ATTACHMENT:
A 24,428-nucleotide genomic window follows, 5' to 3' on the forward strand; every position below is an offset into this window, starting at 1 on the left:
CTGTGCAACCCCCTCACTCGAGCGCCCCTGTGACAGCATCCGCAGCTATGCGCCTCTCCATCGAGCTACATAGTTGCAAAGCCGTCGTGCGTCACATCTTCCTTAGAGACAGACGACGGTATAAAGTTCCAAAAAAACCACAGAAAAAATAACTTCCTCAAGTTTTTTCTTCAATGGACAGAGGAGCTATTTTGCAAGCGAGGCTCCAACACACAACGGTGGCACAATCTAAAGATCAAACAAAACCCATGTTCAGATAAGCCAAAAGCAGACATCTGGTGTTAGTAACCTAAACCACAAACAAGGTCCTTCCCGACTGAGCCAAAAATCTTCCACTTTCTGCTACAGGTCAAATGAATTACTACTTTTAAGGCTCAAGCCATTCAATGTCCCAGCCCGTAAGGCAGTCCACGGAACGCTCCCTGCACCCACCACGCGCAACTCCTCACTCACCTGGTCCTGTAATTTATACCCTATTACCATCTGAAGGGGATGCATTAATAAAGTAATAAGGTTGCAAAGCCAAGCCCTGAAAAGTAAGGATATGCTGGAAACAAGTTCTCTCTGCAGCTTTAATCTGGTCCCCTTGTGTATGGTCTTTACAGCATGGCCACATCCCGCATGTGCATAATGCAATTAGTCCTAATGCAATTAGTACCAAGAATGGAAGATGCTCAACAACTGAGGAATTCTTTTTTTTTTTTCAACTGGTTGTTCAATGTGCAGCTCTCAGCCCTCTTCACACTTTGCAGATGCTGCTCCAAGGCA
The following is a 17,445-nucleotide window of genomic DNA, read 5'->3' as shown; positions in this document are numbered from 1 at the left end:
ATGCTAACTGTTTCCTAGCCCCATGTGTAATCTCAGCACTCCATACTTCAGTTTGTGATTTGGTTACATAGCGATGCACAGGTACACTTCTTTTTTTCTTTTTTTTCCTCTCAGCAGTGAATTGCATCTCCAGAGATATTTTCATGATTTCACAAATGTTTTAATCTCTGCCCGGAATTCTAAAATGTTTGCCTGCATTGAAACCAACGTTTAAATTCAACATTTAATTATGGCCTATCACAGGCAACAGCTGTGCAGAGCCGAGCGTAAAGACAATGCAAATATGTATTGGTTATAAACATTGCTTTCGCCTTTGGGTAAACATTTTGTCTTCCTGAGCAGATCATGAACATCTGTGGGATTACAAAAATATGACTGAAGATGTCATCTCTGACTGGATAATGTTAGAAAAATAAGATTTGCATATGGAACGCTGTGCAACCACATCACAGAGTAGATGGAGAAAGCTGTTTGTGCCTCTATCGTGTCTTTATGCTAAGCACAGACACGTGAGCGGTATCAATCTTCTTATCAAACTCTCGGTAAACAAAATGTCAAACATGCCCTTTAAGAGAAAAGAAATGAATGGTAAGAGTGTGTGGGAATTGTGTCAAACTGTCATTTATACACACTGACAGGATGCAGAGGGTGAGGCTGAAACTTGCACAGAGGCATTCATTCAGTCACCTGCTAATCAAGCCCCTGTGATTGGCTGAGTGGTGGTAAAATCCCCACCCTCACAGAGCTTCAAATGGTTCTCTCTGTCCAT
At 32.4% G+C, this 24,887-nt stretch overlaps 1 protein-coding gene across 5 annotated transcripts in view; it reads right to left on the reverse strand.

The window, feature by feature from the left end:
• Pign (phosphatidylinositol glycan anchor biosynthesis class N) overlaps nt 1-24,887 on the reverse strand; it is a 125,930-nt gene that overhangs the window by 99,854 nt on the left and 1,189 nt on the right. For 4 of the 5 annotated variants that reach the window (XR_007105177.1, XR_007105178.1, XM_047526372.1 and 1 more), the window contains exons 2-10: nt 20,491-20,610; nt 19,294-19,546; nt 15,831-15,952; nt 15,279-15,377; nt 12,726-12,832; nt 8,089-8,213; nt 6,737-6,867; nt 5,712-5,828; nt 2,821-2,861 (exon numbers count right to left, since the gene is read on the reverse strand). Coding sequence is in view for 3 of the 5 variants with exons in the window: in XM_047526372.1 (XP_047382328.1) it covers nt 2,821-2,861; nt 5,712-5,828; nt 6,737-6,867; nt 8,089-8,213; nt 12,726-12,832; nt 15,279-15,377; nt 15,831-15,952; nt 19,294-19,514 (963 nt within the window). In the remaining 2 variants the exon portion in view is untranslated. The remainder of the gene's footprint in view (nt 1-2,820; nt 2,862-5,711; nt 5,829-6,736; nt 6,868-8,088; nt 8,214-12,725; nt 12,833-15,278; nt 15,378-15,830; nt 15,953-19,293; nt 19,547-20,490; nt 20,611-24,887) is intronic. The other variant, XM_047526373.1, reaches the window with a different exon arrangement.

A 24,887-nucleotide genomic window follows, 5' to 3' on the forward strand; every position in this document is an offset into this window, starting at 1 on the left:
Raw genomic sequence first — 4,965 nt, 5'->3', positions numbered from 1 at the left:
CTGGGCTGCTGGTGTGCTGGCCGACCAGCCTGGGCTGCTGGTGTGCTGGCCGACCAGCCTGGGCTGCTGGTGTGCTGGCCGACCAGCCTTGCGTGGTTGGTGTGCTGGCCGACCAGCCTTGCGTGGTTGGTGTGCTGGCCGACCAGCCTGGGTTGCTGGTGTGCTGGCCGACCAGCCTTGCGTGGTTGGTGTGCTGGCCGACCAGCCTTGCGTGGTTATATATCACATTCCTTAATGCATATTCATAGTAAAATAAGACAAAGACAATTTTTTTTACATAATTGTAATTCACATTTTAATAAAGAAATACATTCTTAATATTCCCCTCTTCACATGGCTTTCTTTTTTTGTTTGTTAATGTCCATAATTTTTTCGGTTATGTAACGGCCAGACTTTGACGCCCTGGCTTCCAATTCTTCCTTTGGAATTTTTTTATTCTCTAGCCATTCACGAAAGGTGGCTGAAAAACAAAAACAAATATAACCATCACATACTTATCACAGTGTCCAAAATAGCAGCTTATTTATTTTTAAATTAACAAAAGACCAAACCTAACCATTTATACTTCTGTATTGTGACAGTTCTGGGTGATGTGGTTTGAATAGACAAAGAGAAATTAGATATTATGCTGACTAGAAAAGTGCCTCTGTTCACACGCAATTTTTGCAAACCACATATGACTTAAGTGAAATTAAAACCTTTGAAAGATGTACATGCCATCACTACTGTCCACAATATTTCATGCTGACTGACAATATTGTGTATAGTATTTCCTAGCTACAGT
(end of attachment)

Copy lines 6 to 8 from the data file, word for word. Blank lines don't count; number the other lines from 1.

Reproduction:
The window, feature by feature from the left end:
• Pign (phosphatidylinositol glycan anchor biosynthesis class N) overlaps nt 1-24,887 on the reverse strand; it is a 125,930-nt gene that overhangs the window by 99,854 nt on the left and 1,189 nt on the right. For 4 of the 5 annotated variants that reach the window (XR_007105177.1, XR_007105178.1, XM_047526372.1 and 1 more), the window contains exons 2-10: nt 20,491-20,610; nt 19,294-19,546; nt 15,831-15,952; nt 15,279-15,377; nt 12,726-12,832; nt 8,089-8,213; nt 6,737-6,867; nt 5,712-5,828; nt 2,821-2,861 (exon numbers count right to left, since the gene is read on the reverse strand). Coding sequence is in view for 3 of the 5 variants with exons in the window: in XM_047526372.1 (XP_047382328.1) it covers nt 2,821-2,861; nt 5,712-5,828; nt 6,737-6,867; nt 8,089-8,213; nt 12,726-12,832; nt 15,279-15,377; nt 15,831-15,952; nt 19,294-19,514 (963 nt within the window). In the remaining 2 variants the exon portion in view is untranslated. The remainder of the gene's footprint in view (nt 1-2,820; nt 2,862-5,711; nt 5,829-6,736; nt 6,868-8,088; nt 8,214-12,725; nt 12,833-15,278; nt 15,378-15,830; nt 15,953-19,293; nt 19,547-20,490; nt 20,611-24,887) is intronic. The other variant, XM_047526373.1, reaches the window with a different exon arrangement.

A 24,887-nucleotide genomic window follows, 5' to 3' on the forward strand; every position in this document is an offset into this window, starting at 1 on the left: